If there are 10 files with consequential numbers naming they can be converted using a short for loop, like so:

server:/web# for i $(seq 1 10); do
/usr/bin/iconv -f WINDOWS-1251 -t UTF-8 single$i.html > single$i.html.utf8;mv single$i.html single$i.html.bak
mv single$i.html.utf8 single$i.html

Just as earlier mentioned if single1.html, single2.html … has in the html <head>:

<meta http-equiv="Content-Type" content="text/html; charset=windows-1251">

You should open, each of the files in question and wipe out the line either by hand or use sed to wipe it in one loop if it has to be done for lets say 10 files named (single{1..10})

server:/web# for i in $(seq 1 10); do
sed '/<meta http-equiv="Content-Type" content="text\/html; charset=windows-1251>/d' single$i.txt > single$;
mv single$i.txt single$i.txt.bak;
mv single$ single$i.txt

Well now,

How to convert FLV to AVI and AVI to FLV Videos on Linux and BSD with avidemux and ffmpeg – Simple video editting with LiVES

Tuesday, May 8th, 2012

I'm starting to learn some video editing, as I need it sometimes for building client websites.
As a Linux user I needed to have some kind of software for amateur video editing.
For Microsoft Windows OS, there are tons of video editor programs both free and proprietary (paid).
Windows users can for instance use the free software program VirtualDub (licensed under GPL license) to easily cut movie scenes from a video.

Unfortunately VirtualDub didn't have a Linux or BSD version so in my case I had to look for another soft.

VirtualDub running on Microsoft Windows XP Screenshot (Biomassa)

I consulted a friend of mine who recommended a video editor program called LiVES.

If you haven't done any video editing previously on Linux (like my case was), you will certainly be happy to try LiVES

Debian GNU / Linux LiVES video editor logo bootscreen shot

LiVES can extract only sound from videos, cut selected parts (frames) from videos and do plenty of other nice stuff. It is just great piece of software for anyone, who needs to do simply (newbie) video editting.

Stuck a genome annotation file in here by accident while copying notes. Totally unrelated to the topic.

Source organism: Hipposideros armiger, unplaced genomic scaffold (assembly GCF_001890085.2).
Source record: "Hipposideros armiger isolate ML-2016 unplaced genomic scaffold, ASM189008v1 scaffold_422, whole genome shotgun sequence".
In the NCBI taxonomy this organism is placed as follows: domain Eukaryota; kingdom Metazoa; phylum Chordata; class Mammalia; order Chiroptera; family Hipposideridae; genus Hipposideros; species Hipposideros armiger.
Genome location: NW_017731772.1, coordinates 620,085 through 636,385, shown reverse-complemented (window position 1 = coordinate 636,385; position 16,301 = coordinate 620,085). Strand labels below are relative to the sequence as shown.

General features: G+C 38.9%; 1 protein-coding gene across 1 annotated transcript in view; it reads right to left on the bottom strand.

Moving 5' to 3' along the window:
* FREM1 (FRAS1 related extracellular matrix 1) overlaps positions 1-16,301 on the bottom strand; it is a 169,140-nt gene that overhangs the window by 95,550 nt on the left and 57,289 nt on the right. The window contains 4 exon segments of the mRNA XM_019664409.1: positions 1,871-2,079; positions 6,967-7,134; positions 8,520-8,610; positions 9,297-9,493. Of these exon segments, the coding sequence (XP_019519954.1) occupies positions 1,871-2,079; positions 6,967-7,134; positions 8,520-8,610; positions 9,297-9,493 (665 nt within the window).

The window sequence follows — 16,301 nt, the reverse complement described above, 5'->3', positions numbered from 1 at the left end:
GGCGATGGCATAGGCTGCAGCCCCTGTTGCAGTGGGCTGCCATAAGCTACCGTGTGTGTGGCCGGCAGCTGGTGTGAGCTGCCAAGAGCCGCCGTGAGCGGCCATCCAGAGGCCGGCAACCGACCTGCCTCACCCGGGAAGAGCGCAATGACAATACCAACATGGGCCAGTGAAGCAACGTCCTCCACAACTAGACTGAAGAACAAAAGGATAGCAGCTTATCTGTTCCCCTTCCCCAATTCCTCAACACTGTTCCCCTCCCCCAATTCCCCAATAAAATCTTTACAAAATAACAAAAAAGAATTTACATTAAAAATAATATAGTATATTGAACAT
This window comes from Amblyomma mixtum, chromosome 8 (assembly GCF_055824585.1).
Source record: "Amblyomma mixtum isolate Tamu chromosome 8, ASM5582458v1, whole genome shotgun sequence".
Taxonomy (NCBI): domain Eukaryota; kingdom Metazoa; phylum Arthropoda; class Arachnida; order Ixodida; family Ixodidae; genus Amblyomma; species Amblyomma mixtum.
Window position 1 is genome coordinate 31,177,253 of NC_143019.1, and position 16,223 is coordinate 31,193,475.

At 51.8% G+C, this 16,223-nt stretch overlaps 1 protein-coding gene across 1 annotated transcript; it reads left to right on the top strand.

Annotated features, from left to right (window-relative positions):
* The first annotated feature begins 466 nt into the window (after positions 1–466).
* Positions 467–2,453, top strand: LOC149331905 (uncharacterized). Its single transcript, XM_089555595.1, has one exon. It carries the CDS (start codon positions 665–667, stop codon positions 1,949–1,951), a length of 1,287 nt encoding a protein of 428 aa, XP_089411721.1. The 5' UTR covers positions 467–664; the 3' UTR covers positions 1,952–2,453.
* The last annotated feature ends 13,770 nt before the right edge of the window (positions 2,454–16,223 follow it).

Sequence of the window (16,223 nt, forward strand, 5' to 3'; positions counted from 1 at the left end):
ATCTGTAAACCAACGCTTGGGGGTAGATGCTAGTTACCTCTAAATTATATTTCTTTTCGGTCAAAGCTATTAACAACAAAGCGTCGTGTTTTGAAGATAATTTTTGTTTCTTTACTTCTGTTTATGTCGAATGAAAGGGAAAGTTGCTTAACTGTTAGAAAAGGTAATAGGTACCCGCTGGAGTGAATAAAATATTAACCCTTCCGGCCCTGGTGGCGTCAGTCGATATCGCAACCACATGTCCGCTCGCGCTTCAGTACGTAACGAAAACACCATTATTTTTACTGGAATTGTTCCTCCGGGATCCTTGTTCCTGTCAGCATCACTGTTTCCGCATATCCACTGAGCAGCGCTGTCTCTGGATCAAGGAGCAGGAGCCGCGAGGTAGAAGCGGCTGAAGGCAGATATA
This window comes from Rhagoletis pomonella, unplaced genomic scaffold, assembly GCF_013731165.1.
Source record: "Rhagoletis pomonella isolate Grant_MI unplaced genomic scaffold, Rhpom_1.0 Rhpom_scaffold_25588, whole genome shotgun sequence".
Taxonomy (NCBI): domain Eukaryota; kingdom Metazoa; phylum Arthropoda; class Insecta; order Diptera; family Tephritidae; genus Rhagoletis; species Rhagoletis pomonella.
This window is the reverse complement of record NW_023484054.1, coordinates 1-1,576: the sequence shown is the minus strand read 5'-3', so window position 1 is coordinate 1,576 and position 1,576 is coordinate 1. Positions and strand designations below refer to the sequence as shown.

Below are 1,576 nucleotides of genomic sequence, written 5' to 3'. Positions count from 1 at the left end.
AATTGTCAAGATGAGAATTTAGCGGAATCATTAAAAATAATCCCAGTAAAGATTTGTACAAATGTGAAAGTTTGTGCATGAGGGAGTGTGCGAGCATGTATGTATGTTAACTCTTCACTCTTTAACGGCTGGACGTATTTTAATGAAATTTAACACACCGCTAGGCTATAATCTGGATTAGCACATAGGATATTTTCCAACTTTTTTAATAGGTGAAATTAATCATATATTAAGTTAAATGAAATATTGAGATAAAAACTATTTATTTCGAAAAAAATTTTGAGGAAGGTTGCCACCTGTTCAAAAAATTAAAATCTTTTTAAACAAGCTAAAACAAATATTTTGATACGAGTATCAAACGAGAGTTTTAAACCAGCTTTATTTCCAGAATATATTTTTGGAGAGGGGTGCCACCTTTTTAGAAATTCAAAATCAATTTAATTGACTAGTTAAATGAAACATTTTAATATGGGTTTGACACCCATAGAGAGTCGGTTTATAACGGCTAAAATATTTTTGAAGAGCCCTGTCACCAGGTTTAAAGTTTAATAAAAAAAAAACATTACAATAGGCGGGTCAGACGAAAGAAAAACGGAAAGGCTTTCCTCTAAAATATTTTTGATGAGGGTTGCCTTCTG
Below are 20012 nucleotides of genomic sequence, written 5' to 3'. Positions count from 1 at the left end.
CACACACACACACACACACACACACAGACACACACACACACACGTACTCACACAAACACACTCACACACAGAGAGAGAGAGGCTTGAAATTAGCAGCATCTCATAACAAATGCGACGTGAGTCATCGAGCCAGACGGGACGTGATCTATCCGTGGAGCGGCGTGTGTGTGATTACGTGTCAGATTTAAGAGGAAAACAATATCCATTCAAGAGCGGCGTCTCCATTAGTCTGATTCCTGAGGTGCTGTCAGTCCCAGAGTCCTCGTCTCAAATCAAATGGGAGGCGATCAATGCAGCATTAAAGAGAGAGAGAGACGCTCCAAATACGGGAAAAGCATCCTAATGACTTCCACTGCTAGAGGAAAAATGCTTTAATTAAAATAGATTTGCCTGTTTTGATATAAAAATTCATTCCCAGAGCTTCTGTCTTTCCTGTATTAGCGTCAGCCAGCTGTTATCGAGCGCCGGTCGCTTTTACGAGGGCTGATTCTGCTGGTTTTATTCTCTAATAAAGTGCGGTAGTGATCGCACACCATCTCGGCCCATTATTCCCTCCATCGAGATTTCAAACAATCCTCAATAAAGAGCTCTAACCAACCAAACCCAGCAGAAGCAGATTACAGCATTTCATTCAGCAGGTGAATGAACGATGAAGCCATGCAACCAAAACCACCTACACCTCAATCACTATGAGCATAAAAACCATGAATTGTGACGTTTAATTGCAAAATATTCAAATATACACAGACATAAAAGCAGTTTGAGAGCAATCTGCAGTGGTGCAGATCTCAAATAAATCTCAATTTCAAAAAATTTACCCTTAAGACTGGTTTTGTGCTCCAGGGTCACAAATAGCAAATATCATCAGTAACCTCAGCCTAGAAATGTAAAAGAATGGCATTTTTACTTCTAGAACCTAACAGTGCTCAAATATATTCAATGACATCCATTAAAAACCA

With LiVES even an amateur video editor like me could, immediately learn how to chop a movie scenes

Screenshot opened video for editting with LiVES Linux movie editor  Debian Squeeze Linux shot

To master the basics and edit one video in FLV format it took me about 1 hour of time, as in the beginning it was confusing to get confortable with the program scenes selector.

One downside of LiVES it failure to open a FLV file I wanted to edit.
In order to be able to edit the flv movie hence I first had to convert the FLV to AVI or MPEG, as this two (video multimedia formats) are supported by LiVES video editor.

After completing my video scenes chopping to the AVI file I had to convert back to FLV.

In order to complete the convertion between FLV to AVI format on my Debian Linux, I used a program called avidemux

Avidemux has a nice GUI interface and also like Lives has support for video editting, though I have never succesfully done any video edits with it.

Avidemux IMHO is user (completely intuitive). To convert the FLV to AVI, all I had to do was simply open the file FLV file, press (CTRL+S) select my FLV video file format and select the output file extension format to be AVI.

Further on, used LiVES to cut my desired parts from my video of choice. Once the cuts were complete I saved the new cutted version of video to AVI.
Then I needed the video again in FLV to upload it in Joomla, so used ffmpegcommand line tool to do the AVI to FLV file converstion, like so:

hipo@noah:~$ /usr/bin/ffmpeg -i my_media_file.avi my_video_file.flv

Hope this article helps someone aiming to do basic video editting on Linux with LiVES and just like needed FLV to AVI and AVI to FLV convertions.

How to solve “Incorrect key file for table ‘/tmp/#sql_9315.MYI’; try to repair it” mysql start up error

Saturday, April 28th, 2012

When a server hard disk scape gets filled its common that Apache returns empty (no content) pages…
This just happened in one server I administer. To restore the normal server operation I freed some space by deleting old obsolete backups.
Actually the whole reasons for this mess was an enormous backup files, which on the last monthly backup overfilled the disk empty space.

Though, I freed about 400GB of space on the the root filesystem and on a first glimpse the system had plenty of free hard drive space, still restarting the MySQL server refused to start up properly and spit error:

Incorrect key file for table '/tmp/#sql_9315.MYI'; try to repair it" mysql start up error

Besides that there have been corrupted (crashed) tables, which reported next to above error.
Checking in /tmp/#sql_9315.MYI, I couldn't see any MYI – (MyISAM) format file. A quick google look up revealed that this error is caused by not enough disk space. This was puzzling as I can see both /var and / partitions had plenty of space so this shouldn't be a problem. Also manally creating the file /tmp/#sql_9315.MYI with:

server:~# touch /tmp/#sql_9315.MYI

Didn't help it, though the file created fine. Anyways a bit of a closer examination I've noticed a /tmp filesystem mounted besides with the other file system mounts ????
You can guess my great amazement to find this 1 Megabyte only /tmp filesystem hanging on the server mounted on the server.